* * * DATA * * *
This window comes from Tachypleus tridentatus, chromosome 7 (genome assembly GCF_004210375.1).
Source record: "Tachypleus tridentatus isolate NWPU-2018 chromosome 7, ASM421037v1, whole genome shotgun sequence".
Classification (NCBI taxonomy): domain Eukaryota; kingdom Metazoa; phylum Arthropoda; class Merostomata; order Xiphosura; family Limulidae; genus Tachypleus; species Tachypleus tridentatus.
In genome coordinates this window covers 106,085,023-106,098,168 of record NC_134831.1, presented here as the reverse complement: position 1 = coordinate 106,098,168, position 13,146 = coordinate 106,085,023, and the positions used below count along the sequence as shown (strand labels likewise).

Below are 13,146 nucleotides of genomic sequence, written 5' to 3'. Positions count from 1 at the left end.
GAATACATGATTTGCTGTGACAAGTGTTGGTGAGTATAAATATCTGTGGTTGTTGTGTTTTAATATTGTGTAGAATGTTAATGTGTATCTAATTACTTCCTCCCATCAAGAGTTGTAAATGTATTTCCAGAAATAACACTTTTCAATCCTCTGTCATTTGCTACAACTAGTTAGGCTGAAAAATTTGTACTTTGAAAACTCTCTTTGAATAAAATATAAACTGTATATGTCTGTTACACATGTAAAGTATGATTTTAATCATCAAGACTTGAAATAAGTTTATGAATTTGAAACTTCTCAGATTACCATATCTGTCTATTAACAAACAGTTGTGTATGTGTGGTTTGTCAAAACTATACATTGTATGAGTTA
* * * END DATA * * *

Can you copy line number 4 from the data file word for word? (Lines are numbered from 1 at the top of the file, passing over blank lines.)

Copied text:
In genome coordinates this window covers 106,085,023-106,098,168 of record NC_134831.1, presented here as the reverse complement: position 1 = coordinate 106,098,168, position 13,146 = coordinate 106,085,023, and the positions used below count along the sequence as shown (strand labels likewise).